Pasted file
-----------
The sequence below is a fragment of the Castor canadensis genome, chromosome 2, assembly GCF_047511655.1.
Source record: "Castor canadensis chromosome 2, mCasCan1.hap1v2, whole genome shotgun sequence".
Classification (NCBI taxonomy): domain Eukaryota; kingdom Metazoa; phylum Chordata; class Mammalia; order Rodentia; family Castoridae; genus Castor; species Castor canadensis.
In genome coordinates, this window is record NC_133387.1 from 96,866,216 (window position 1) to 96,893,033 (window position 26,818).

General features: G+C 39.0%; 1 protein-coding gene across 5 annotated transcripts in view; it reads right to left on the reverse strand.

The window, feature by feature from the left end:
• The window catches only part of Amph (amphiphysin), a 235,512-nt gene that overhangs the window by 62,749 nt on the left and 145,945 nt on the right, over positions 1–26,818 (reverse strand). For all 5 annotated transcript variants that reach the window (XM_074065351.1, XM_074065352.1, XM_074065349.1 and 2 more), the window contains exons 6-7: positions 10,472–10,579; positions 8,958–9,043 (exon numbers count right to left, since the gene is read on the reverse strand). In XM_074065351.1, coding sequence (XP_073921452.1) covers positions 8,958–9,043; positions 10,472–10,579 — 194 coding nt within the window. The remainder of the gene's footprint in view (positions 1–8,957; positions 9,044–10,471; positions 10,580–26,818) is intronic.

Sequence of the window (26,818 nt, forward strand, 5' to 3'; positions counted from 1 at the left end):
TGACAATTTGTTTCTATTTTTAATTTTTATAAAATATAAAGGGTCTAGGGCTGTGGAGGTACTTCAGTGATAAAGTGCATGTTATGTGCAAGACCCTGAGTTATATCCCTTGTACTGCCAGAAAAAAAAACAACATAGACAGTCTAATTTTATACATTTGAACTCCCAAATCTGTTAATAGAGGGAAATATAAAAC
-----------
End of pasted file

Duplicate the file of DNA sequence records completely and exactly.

The sequence below is a fragment of the Castor canadensis genome, chromosome 2, assembly GCF_047511655.1.
Source record: "Castor canadensis chromosome 2, mCasCan1.hap1v2, whole genome shotgun sequence".
Classification (NCBI taxonomy): domain Eukaryota; kingdom Metazoa; phylum Chordata; class Mammalia; order Rodentia; family Castoridae; genus Castor; species Castor canadensis.
In genome coordinates, this window is record NC_133387.1 from 96,866,216 (window position 1) to 96,893,033 (window position 26,818).

General features: G+C 39.0%; 1 protein-coding gene across 5 annotated transcripts in view; it reads right to left on the reverse strand.

The window, feature by feature from the left end:
• The window catches only part of Amph (amphiphysin), a 235,512-nt gene that overhangs the window by 62,749 nt on the left and 145,945 nt on the right, over positions 1–26,818 (reverse strand). For all 5 annotated transcript variants that reach the window (XM_074065351.1, XM_074065352.1, XM_074065349.1 and 2 more), the window contains exons 6-7: positions 10,472–10,579; positions 8,958–9,043 (exon numbers count right to left, since the gene is read on the reverse strand). In XM_074065351.1, coding sequence (XP_073921452.1) covers positions 8,958–9,043; positions 10,472–10,579 — 194 coding nt within the window. The remainder of the gene's footprint in view (positions 1–8,957; positions 9,044–10,471; positions 10,580–26,818) is intronic.

Sequence of the window (26,818 nt, forward strand, 5' to 3'; positions counted from 1 at the left end):
TGACAATTTGTTTCTATTTTTAATTTTTATAAAATATAAAGGGTCTAGGGCTGTGGAGGTACTTCAGTGATAAAGTGCATGTTATGTGCAAGACCCTGAGTTATATCCCTTGTACTGCCAGAAAAAAAAACAACATAGACAGTCTAATTTTATACATTTGAACTCCCAAATCTGTTAATAGAGGGAAATATAAAAC